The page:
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“You write to communicate to the hearts and minds of others what’s burning inside you — And we edit to let the fire show through the smoke.” – Arthur Plotnik

If you want to learn the mechanics of great writing, edit someone else’s writing. That’s what I’ve been doing for the last couple of months. During lunch breaks and weekends, I’ve been on the opposite side of the creative process. In September, I agreed to read my friend and fellow wordnerd Lizy Newswanger’s manuscript. It was the first time I’ve ever edited a novel. I have taken up the mighty red pen before, but never for a project so long, layered and complex.

I did my best to edit fairly but firmly and advocate for the reader who may not understand the intricacies of Lizy’s imagined world. I corrected typos, identified plot holes, examined character development and made sure that important information had not been lost over a series of rewrites. I even invented a drinking game (whenever the title appears in the text, drink!). But above all, I tried to wield the power of the red pen responsibly to let the author’s voice and story shine through.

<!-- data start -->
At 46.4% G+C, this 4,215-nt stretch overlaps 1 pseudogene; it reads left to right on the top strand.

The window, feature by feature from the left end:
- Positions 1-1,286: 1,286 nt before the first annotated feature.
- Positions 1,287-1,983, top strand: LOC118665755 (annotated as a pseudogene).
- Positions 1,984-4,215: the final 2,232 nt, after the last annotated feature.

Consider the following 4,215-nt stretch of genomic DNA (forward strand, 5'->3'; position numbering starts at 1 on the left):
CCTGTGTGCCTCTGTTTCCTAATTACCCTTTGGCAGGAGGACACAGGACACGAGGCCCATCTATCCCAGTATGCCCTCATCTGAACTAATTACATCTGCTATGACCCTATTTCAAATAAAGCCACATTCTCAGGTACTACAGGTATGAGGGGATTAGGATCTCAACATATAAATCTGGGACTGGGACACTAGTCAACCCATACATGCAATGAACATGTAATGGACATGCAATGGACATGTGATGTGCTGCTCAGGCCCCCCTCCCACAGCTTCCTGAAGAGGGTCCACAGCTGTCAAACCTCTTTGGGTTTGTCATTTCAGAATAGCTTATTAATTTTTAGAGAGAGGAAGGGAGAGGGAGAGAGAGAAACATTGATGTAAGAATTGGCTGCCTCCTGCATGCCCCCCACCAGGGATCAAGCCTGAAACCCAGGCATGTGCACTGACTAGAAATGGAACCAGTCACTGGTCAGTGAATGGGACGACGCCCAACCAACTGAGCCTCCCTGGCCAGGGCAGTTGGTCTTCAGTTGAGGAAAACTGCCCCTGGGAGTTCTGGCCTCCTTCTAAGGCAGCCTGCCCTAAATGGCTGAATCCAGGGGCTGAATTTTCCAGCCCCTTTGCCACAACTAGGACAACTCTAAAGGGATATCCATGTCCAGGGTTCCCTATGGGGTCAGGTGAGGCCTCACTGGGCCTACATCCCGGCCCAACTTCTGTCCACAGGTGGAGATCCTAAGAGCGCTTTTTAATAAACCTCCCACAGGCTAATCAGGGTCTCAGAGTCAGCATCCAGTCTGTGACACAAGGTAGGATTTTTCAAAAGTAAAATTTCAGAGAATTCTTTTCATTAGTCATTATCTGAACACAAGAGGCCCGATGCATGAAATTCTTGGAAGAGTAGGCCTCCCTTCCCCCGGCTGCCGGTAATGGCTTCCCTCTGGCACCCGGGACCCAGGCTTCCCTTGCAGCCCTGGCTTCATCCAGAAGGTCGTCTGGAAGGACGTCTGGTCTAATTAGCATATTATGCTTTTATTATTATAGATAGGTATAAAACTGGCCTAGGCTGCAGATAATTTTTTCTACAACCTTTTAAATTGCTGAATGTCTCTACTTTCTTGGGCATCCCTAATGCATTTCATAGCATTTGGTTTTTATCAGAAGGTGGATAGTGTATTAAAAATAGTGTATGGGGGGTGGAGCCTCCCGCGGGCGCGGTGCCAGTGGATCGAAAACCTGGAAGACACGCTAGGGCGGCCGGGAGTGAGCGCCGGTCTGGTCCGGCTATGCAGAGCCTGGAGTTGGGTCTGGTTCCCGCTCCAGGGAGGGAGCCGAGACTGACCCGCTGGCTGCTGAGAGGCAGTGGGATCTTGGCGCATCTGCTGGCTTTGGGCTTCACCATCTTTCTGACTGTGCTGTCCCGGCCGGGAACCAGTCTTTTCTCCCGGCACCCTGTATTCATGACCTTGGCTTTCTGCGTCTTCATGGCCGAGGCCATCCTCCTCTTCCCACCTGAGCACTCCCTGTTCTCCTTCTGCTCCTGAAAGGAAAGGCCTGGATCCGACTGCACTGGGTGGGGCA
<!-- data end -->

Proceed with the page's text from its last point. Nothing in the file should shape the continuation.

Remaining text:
In the process, I not only read a great novel that I hope to someday see at my local bookstore, but I also gained valuable insight into how a story is constructed. I got to peek behind the curtain at a nearly finished book and see how all the cogs fit together. And I was able to do it with far more objectivity than if it were my own words on the page. It was an eye-opening experience.

Now that she has my comments for her next round of rewrites, I can focus on applying what I’ve learned to my novel-in-progress. And with any luck, we’ll both learn what it takes to get from final draft to published bestseller.

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Jonny Eberle is a writer, editor and serial comma killer in Tacoma, WA. You can find him on Twitter. His short story, The Observable Universe, appears in Creative Colloquy Vol. 1 out now and available at King’s Books, the Nearsighted Narwhal and Amazon.

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